The History And Impact Of Black History Month


Lucas Darling

Black History Month is celebrated every year in February, but many of the people who celebrate it do not know its origins.

Kevin Antoine, Chief Diversity Officer at Bucks, said that in 1926 a historian named Carter G. Woodson started a “Negro History Week” to show people the way American schools presented history and left out African Americans’ contributions entirely.

The second week of February was originally chosen because Fredrick Douglass’ birthday is on 14th and Abraham Lincoln’s birthday is on the 12th. In 1976, President Gerald Ford decreed Black History Month a national occurrence because it was celebrated all around the country.

Antoine believes the importance of Black History Month is tied to the erasure of achievements of black men and women by European colonizers. The aim of Black History Month is to educate the world on the great things that black people have accomplished throughout history. The pattern of colonizers minimizing achievements made by black people can be traced back to the Atlantic Slave Trade in the 1600s. Antoine also noted that humans originated in Africa and the mother of all humans was African.

The impact of Black History Month has expanded throughout the last few years as people are learning about more achievements of black people. Black History Month is not only celebrated in the U.S. in February, but also in Canada, while the U.K., Ireland and the Netherlands celebrate it in October.

According to Antoine, there is no “set” way to celebrate and recognize Black History Month, but there are a multitude of things a person can do to celebrate. Ways of celebration Antoine suggested are reenactments of achievements, watching a movie or documentary, recognizing individuals who support initiatives to educate the population on achievements of black people, or cooking traditional foods enjoyed by African Americans.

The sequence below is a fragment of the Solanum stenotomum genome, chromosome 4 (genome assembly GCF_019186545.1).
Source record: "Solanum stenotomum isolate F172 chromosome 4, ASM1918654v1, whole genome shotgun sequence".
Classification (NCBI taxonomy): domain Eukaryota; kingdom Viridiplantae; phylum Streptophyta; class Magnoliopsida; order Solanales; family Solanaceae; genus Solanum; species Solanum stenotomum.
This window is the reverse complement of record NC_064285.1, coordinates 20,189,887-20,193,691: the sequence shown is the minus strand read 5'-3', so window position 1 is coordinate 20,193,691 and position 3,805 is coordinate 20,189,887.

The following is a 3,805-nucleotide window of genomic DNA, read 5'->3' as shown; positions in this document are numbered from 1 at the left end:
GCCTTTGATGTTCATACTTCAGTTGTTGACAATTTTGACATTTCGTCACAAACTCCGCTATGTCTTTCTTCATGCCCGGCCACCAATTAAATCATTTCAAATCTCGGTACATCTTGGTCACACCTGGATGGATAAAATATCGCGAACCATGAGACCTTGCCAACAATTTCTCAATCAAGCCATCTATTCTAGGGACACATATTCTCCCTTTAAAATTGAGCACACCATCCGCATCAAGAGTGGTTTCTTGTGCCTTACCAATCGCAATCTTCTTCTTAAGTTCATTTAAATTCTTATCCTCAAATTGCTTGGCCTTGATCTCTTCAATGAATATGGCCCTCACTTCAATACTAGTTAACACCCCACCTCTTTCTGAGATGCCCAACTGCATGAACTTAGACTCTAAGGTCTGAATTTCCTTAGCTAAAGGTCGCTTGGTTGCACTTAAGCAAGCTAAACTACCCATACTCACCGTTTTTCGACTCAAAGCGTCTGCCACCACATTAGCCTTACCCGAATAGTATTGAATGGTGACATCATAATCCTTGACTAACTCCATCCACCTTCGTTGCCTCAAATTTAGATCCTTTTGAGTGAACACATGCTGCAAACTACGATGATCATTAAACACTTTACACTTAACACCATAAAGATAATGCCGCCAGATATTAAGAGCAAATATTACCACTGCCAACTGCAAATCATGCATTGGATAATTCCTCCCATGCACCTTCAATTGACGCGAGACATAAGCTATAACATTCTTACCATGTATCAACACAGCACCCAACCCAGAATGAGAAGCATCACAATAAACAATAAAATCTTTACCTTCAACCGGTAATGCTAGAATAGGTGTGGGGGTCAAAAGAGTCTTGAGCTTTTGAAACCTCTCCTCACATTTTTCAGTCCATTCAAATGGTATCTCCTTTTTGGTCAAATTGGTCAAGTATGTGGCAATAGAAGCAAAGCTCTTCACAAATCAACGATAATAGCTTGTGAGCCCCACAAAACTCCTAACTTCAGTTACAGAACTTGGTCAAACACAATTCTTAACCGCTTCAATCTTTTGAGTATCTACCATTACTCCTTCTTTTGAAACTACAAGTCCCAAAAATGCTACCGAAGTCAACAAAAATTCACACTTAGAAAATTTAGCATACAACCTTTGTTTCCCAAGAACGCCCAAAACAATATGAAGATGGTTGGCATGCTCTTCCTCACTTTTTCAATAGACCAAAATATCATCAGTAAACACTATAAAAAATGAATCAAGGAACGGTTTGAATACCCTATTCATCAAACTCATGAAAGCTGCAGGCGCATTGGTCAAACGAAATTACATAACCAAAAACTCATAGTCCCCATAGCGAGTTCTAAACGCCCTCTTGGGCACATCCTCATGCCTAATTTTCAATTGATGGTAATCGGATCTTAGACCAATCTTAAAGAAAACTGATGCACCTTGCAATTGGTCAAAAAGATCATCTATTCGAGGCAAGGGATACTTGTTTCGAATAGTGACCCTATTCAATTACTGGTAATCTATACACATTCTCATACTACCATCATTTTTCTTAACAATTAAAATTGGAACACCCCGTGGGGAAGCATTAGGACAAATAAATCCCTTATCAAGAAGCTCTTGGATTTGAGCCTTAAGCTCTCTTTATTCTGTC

Bucks will be participating in Black History Month celebrations. “Here at Bucks, the President’s Diversity Office along with the Black Student Union and the Advisory Committee on Race Ethnicity Diversity and Inclusion are sponsoring campus wide virtual programs to celebrate Black History,” said Antoine.

Some of the events included in the programs have been a screening of “Difficult Times Ahead,” a documentary that sets Dr. Martin Luther King’s speeches to current events, and a discussion with Author Doug Crawley, and African American CEO of a multimillion-dollar business about his new book “Collaborate as If Your Life Depends on It.”

Later this month, BCCC and the Bucks County Commissioners will be joint hosting a virtual program honoring Dr. Frank Boston who was a doctor and veteran of WWI, founder of North Penn Hospital, and an ambulance service for the surrounding area.

Antoine believes that with Black History Month a better job must be done regarding preserving and teaching Black history, making it clearer that many black men and women made signi